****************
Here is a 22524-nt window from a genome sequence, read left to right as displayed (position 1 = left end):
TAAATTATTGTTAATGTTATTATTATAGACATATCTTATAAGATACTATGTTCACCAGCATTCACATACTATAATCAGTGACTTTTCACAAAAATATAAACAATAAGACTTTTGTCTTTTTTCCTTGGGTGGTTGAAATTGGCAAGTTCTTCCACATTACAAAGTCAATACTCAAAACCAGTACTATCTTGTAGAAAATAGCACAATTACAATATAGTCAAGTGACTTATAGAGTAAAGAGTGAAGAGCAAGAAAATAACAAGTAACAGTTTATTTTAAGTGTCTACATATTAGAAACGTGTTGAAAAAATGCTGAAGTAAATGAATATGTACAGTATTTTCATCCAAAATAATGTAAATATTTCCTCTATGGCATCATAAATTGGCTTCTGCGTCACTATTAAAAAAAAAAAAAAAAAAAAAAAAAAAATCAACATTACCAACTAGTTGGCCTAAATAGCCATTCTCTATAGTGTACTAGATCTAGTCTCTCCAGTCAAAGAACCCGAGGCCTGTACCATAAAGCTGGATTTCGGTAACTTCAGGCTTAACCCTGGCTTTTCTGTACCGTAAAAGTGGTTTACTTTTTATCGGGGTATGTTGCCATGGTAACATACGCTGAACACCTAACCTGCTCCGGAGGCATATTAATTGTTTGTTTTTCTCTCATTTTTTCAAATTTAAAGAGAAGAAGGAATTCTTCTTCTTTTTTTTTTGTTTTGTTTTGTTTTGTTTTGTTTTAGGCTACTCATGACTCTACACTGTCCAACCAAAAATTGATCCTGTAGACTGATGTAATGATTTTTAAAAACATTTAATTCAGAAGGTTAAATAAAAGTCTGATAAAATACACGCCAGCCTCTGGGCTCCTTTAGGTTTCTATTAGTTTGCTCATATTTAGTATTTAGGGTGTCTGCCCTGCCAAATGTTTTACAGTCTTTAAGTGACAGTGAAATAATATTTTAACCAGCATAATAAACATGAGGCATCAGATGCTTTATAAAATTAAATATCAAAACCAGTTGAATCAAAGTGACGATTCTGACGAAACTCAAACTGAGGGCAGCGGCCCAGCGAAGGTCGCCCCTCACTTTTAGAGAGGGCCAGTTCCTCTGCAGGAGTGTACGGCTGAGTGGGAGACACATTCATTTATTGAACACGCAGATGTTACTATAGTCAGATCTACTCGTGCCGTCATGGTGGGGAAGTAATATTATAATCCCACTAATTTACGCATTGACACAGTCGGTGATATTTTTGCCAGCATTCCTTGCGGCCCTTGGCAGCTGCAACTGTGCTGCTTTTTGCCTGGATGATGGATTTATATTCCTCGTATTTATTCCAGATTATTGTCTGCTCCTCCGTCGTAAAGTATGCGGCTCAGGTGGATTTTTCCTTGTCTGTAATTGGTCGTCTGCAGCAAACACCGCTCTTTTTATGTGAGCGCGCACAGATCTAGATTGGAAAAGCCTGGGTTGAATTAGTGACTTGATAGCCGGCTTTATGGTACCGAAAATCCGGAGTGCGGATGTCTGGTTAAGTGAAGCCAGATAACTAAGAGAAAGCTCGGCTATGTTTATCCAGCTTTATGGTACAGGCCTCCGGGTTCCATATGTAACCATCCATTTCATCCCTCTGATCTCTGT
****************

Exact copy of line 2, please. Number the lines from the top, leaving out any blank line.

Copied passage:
TAAATTATTGTTAATGTTATTATTATAGACATATCTTATAAGATACTATGTTCACCAGCATTCACATACTATAATCAGTGACTTTTCACAAAAATATAAACAATAAGACTTTTGTCTTTTTTCCTTGGGTGGTTGAAATTGGCAAGTTCTTCCACATTACAAAGTCAATACTCAAAACCAGTACTATCTTGTAGAAAATAGCACAATTACAATATAGTCAAGTGACTTATAGAGTAAAGAGTGAAGAGCAAGAAAATAACAAGTAACAGTTTATTTTAAGTGTCTACATATTAGAAACGTGTTGAAAAAATGCTGAAGTAAATGAATATGTACAGTATTTTCATCCAAAATAATGTAAATATTTCCTCTATGGCATCATAAATTGGCTTCTGCGTCACTATTAAAAAAAAAAAAAAAAAAAAAAAAAAAATCAACATTACCAACTAGTTGGCCTAAATAGCCATTCTCTATAGTGTACTAGATCTAGTCTCTCCAGTCAAAGAACCCGAGGCCTGTACCATAAAGCTGGATTTCGGTAACTTCAGGCTTAACCCTGGCTTTTCTGTACCGTAAAAGTGGTTTACTTTTTATCGGGGTATGTTGCCATGGTAACATACGCTGAACACCTAACCTGCTCCGGAGGCATATTAATTGTTTGTTTTTCTCTCATTTTTTCAAATTTAAAGAGAAGAAGGAATTCTTCTTCTTTTTTTTTTGTTTTGTTTTGTTTTGTTTTGTTTTAGGCTACTCATGACTCTACACTGTCCAACCAAAAATTGATCCTGTAGACTGATGTAATGATTTTTAAAAACATTTAATTCAGAAGGTTAAATAAAAGTCTGATAAAATACACGCCAGCCTCTGGGCTCCTTTAGGTTTCTATTAGTTTGCTCATATTTAGTATTTAGGGTGTCTGCCCTGCCAAATGTTTTACAGTCTTTAAGTGACAGTGAAATAATATTTTAACCAGCATAATAAACATGAGGCATCAGATGCTTTATAAAATTAAATATCAAAACCAGTTGAATCAAAGTGACGATTCTGACGAAACTCAAACTGAGGGCAGCGGCCCAGCGAAGGTCGCCCCTCACTTTTAGAGAGGGCCAGTTCCTCTGCAGGAGTGTACGGCTGAGTGGGAGACACATTCATTTATTGAACACGCAGATGTTACTATAGTCAGATCTACTCGTGCCGTCATGGTGGGGAAGTAATATTATAATCCCACTAATTTACGCATTGACACAGTCGGTGATATTTTTGCCAGCATTCCTTGCGGCCCTTGGCAGCTGCAACTGTGCTGCTTTTTGCCTGGATGATGGATTTATATTCCTCGTATTTATTCCAGATTATTGTCTGCTCCTCCGTCGTAAAGTATGCGGCTCAGGTGGATTTTTCCTTGTCTGTAATTGGTCGTCTGCAGCAAACACCGCTCTTTTTATGTGAGCGCGCACAGATCTAGATTGGAAAAGCCTGGGTTGAATTAGTGACTTGATAGCCGGCTTTATGGTACCGAAAATCCGGAGTGCGGATGTCTGGTTAAGTGAAGCCAGATAACTAAGAGAAAGCTCGGCTATGTTTATCCAGCTTTATGGTACAGGCCTCCGGGTTCCATATGTAACCATCCATTTCATCCCTCTGATCTCTGT